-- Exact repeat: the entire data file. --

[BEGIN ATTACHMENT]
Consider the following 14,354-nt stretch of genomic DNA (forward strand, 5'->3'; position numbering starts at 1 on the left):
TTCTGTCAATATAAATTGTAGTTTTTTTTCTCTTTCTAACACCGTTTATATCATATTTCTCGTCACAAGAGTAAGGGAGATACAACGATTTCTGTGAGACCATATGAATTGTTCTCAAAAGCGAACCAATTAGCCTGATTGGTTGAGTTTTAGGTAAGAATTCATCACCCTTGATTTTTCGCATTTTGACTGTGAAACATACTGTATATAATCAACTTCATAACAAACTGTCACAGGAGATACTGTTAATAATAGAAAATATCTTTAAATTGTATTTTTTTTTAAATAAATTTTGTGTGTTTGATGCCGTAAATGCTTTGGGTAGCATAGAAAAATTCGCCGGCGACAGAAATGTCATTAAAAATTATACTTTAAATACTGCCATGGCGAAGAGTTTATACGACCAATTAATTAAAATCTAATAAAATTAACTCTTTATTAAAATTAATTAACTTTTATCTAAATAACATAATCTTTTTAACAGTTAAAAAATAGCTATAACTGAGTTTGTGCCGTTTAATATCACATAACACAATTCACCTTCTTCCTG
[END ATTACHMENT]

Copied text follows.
Consider the following 14,354-nt stretch of genomic DNA (forward strand, 5'->3'; position numbering starts at 1 on the left):
TTCTGTCAATATAAATTGTAGTTTTTTTTCTCTTTCTAACACCGTTTATATCATATTTCTCGTCACAAGAGTAAGGGAGATACAACGATTTCTGTGAGACCATATGAATTGTTCTCAAAAGCGAACCAATTAGCCTGATTGGTTGAGTTTTAGGTAAGAATTCATCACCCTTGATTTTTCGCATTTTGACTGTGAAACATACTGTATATAATCAACTTCATAACAAACTGTCACAGGAGATACTGTTAATAATAGAAAATATCTTTAAATTGTATTTTTTTTTAAATAAATTTTGTGTGTTTGATGCCGTAAATGCTTTGGGTAGCATAGAAAAATTCGCCGGCGACAGAAATGTCATTAAAAATTATACTTTAAATACTGCCATGGCGAAGAGTTTATACGACCAATTAATTAAAATCTAATAAAATTAACTCTTTATTAAAATTAATTAACTTTTATCTAAATAACATAATCTTTTTAACAGTTAAAAAATAGCTATAACTGAGTTTGTGCCGTTTAATATCACATAACACAATTCACCTTCTTCCTG